TitleThe benefit of distractions
NameStein, Lyra Michelle (author), Aiello, John (chair), Wilder, David (internal member), Contrada, Richard (internal member), Phillips, Jean (outside member), Rutgers University, Graduate School - New Brunswick,
Distraction (Psychology) ,
DescriptionThe present study sought to test a cognitive capacity explanation of the distraction-conflict theory of social facilitation (Baron, 1986). Introverts and extraverts performed a sustained attention to response task and a word-pair task. Participants performed these tasks in the presence of social distractions (coactor and evaluator) and non-social distractions (low and high complexity music) to determine if performance in the difference conditions was moderated by extraversion. In addition, this study proposed that the mediators of the moderated relationship between condition and extraversion would be boredom and mind-wandering. Results indicate that extraverts need more outside stimulation to achieve performance facilitation than introverts. Introverts, on the other hand, showed performance impairment when over stimulated. When performance was facilitated, the amount of task unrelated thoughts decreased, whereas when performance was impaired, task unrelated thoughts increased. Theses results support a cognitive capacity explanation for the distraction-conflict theory of social facilitation.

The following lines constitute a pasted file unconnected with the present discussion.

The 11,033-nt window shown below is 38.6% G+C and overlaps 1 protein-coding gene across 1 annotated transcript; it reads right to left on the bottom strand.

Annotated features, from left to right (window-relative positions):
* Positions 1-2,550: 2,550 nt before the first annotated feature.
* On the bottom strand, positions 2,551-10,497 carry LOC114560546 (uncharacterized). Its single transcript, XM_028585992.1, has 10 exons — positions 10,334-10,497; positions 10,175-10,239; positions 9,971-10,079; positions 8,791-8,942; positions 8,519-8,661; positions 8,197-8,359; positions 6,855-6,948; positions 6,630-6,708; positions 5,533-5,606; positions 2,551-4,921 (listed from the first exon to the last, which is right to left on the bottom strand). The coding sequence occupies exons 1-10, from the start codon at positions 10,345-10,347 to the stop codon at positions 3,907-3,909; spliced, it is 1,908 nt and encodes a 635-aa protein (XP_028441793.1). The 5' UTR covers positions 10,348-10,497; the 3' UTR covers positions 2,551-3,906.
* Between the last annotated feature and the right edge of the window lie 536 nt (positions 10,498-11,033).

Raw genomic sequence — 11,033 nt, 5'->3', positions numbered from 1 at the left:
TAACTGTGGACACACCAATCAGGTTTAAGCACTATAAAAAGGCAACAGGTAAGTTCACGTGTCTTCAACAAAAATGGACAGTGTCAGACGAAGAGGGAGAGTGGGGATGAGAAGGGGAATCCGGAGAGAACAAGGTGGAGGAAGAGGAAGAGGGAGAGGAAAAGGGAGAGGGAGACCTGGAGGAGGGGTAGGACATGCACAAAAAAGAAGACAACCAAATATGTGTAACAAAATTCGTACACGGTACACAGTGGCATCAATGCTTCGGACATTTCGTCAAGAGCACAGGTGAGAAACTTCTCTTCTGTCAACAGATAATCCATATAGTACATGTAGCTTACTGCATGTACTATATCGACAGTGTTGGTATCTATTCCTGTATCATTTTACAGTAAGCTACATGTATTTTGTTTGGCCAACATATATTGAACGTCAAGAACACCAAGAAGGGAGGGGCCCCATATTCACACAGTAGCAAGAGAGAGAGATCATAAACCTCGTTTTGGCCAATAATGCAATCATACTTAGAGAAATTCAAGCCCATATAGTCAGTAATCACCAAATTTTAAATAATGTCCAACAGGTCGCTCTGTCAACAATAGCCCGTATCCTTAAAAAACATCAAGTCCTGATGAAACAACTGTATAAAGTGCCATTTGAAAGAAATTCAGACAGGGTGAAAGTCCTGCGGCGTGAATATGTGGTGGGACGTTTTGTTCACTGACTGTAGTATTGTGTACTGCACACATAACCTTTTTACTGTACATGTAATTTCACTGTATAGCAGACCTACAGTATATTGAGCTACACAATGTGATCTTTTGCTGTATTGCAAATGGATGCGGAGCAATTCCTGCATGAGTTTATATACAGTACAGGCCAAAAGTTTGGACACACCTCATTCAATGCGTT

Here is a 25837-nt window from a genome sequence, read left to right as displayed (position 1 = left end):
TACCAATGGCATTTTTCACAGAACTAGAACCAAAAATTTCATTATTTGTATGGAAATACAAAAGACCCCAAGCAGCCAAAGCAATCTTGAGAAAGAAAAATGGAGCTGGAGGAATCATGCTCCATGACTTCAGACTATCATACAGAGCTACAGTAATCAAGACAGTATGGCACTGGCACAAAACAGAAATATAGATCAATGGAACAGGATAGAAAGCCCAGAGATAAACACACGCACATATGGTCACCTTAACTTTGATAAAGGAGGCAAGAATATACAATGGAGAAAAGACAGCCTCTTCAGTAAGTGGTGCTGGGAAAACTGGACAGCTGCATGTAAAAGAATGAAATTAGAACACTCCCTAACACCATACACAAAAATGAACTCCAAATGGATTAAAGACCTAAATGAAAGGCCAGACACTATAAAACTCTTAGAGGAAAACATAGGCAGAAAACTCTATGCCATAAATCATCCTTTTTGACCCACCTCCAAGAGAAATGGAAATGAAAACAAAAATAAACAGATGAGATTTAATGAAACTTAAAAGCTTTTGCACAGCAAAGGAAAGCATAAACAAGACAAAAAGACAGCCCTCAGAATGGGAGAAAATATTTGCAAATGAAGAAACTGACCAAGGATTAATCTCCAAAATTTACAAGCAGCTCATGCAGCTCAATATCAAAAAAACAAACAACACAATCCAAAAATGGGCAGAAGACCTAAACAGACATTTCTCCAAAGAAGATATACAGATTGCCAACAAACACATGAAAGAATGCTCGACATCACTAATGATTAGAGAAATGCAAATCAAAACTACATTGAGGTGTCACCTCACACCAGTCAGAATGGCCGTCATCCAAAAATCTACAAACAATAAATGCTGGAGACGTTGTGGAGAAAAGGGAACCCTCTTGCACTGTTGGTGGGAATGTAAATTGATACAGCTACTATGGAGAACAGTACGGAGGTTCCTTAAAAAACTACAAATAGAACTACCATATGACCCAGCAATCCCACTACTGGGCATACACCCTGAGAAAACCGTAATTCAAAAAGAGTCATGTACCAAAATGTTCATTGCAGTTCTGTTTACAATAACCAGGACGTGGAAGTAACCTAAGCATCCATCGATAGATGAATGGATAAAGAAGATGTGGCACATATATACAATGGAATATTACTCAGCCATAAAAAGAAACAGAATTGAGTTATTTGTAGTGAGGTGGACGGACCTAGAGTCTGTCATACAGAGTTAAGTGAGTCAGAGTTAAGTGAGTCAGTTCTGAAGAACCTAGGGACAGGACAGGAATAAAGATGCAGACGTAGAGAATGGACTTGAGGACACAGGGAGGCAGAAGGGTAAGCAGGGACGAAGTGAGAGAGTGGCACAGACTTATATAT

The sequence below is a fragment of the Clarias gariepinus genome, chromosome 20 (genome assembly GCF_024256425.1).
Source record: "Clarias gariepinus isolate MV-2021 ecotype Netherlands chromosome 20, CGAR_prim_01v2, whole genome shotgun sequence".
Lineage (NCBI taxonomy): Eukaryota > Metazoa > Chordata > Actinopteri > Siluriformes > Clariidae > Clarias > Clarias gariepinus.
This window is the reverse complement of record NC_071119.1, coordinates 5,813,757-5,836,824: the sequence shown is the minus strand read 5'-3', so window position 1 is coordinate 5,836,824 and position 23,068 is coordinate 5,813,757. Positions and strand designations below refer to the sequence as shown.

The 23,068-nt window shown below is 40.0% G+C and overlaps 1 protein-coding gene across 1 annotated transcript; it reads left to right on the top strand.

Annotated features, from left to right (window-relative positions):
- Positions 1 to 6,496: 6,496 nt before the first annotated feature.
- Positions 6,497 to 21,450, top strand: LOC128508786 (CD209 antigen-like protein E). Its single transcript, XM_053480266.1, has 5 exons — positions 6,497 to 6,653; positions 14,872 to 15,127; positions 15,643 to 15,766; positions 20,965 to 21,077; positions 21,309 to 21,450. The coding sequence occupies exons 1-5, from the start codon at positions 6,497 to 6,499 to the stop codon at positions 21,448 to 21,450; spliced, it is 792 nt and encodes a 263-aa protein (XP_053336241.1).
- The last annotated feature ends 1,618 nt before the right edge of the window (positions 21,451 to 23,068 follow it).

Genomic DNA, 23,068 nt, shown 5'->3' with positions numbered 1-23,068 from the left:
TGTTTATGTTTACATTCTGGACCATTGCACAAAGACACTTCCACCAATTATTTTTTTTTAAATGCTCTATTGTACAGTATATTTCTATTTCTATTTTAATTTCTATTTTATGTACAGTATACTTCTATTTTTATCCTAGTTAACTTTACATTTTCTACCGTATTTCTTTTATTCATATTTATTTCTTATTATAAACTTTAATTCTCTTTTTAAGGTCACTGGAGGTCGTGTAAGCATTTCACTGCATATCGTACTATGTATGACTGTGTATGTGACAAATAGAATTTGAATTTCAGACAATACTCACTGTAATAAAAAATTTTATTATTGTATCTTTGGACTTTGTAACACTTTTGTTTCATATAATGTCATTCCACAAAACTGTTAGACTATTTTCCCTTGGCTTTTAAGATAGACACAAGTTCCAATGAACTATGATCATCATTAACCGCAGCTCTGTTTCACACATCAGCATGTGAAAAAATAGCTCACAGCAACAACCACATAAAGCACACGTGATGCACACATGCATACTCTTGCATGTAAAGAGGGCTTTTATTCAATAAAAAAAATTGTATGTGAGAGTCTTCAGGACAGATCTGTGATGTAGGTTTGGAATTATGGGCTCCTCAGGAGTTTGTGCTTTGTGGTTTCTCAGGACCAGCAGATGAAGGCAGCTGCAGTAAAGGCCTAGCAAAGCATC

NoteIncludes bibliographical references
Noteby Lyra Michelle Stein
CollectionGraduate School - New Brunswick Electronic Theses and Dissertations
Organization NameRutgers, The State University of New Jersey
RightsThe author owns the copyright to this work.